Dear Mr. Ross,
The University announced on Wednesday that you donated $200 million — the largest single gift in the history of the school. As a fellow alum of the University, I want to thank you for your donation to our alma mater, but with reservations.
As reported by The Michigan Daily, your gift allocates $100 million to the Athletic Department and $100 million to the business school. While the gift is commendable, I question if it will best serve the University’s community with its current recipients.
The Athletic Department already has $386 million in net assets and a $64 million endowment. Dave Brandon, the University’s athletic director, presented a budget in June expecting $8.9 million in profit this year. Anyone who has attended a game at Michigan Stadium, the Crisler Center or Yost Ice Arena knows that our stadiums are the best in the country. Additionally, the athletic campus has grown immensely over the last few years, and our resources for fostering student athletes are second to none. The Ross School of Business is the premier business school in the country. Neither department needs your money to continue their success.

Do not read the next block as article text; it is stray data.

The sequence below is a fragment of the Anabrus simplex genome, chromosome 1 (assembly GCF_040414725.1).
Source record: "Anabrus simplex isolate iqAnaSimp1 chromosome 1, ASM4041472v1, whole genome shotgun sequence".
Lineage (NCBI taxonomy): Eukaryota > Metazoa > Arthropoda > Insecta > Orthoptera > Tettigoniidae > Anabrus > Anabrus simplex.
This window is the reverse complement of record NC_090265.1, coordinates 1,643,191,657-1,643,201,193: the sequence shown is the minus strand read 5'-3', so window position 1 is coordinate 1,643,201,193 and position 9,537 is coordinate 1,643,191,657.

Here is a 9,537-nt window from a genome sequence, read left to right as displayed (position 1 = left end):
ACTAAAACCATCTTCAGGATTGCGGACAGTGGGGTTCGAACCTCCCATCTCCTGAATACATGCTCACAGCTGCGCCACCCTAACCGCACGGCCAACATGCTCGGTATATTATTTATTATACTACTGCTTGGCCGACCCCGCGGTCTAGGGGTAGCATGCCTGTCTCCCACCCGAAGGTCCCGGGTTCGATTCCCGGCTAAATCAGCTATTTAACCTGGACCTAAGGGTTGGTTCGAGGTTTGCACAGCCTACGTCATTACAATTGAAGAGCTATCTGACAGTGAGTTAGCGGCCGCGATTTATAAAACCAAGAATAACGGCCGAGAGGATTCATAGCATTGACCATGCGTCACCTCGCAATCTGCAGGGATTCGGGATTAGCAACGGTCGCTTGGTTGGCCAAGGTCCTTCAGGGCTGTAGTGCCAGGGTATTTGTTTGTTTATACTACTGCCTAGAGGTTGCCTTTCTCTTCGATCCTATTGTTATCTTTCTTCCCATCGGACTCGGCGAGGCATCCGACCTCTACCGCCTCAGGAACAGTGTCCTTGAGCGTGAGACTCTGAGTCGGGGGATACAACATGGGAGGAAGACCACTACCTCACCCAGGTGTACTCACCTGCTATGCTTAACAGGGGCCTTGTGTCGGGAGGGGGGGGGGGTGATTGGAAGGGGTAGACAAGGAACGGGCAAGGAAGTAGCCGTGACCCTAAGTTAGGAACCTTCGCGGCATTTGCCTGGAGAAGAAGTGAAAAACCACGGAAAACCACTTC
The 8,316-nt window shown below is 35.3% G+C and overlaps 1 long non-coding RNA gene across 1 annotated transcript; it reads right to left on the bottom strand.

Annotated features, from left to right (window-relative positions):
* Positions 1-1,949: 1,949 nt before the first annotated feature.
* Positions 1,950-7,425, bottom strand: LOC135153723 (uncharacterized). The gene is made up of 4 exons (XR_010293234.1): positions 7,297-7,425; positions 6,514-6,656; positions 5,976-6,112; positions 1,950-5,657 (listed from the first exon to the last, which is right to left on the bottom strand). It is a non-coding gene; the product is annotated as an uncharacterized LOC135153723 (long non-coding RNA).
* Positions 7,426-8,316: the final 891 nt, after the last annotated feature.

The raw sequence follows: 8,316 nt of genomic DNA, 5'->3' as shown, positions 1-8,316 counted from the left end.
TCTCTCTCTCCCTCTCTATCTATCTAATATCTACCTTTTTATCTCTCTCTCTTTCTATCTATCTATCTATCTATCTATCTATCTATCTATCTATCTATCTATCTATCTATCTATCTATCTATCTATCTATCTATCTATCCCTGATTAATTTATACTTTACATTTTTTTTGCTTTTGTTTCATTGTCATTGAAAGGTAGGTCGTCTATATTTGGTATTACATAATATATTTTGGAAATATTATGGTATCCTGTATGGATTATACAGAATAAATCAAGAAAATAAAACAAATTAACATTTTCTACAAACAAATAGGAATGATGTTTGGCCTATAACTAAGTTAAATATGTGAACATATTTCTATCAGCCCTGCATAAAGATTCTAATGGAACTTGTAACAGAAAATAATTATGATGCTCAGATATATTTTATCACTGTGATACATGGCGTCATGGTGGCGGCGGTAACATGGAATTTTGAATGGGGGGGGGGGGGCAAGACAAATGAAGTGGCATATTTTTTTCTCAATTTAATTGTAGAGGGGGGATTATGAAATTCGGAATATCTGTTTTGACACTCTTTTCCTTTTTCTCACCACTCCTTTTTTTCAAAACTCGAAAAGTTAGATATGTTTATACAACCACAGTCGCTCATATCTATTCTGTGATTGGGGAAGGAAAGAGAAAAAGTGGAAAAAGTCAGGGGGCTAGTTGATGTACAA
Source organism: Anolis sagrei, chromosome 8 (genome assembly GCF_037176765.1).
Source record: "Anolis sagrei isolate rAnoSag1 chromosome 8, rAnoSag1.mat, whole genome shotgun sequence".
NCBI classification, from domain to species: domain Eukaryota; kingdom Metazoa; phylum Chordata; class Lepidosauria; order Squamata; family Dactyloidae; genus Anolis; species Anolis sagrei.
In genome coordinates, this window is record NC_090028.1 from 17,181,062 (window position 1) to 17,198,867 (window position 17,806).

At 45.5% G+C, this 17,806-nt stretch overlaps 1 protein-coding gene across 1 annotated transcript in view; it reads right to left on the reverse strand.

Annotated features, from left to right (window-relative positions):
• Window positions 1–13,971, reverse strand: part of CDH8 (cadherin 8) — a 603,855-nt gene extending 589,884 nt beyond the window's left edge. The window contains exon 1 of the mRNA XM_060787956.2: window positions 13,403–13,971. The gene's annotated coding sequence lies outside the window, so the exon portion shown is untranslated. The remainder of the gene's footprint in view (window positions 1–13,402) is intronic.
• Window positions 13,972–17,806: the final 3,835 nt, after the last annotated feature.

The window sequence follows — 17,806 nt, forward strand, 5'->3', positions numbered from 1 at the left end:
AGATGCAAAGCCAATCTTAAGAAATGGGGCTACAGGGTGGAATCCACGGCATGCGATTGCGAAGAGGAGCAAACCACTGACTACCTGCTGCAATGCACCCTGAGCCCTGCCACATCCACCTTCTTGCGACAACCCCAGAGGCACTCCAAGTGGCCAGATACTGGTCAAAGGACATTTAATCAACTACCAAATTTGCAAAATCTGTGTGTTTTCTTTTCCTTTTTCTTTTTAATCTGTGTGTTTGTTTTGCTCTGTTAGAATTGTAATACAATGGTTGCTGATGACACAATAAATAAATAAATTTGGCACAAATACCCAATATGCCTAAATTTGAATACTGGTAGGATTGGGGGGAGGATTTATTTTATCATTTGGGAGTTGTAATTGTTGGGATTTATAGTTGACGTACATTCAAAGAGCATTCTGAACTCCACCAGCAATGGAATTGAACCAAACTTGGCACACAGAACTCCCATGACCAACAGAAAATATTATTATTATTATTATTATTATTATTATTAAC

As University President Mary Sue Coleman said in her 2002 inaugural address, “The glory of the University of Michigan resides in its ability to re-invent itself continually, to cherish its roots while inventing the future.” Donated elsewhere, $200 million has the ability to do just that. And I’ve come up with some alternative, transformative ideas for your donation.
The money could go toward scholarships for underprivileged and underrepresented groups. We should continue to commit to diversity on campus and give as broad a range of individuals as possible access to the University.
We should also support public service students who may wish to serve in the military before attending school or after graduation, whose only deterrent may be the financial consequences of attending the University.
Your donation could fund initiatives fostering student research and creativity. The next Facebook or the cure for cancer could be in the mind of an incoming freshman. These funds could help creative individuals make their dreams a reality.
More social engagement programs could be implemented within the local community. With more than 40,000 students, the University can better serve the poor, sick and disenfranchised. More funds toward these objectives would make practical and quantifiable improvements in many people’s quality of life.
You’ve said you wish for the University to be a world-class institution and to train our students for leadership opportunities in their futures. Former University President James Angell once remarked, “…every appropriation to the University sows seeds in the most fruitful of all soils.” I hope that you use your success for the good of the greater University community so it can continue to be the school that we love.
Colin Keiffer is a University alum.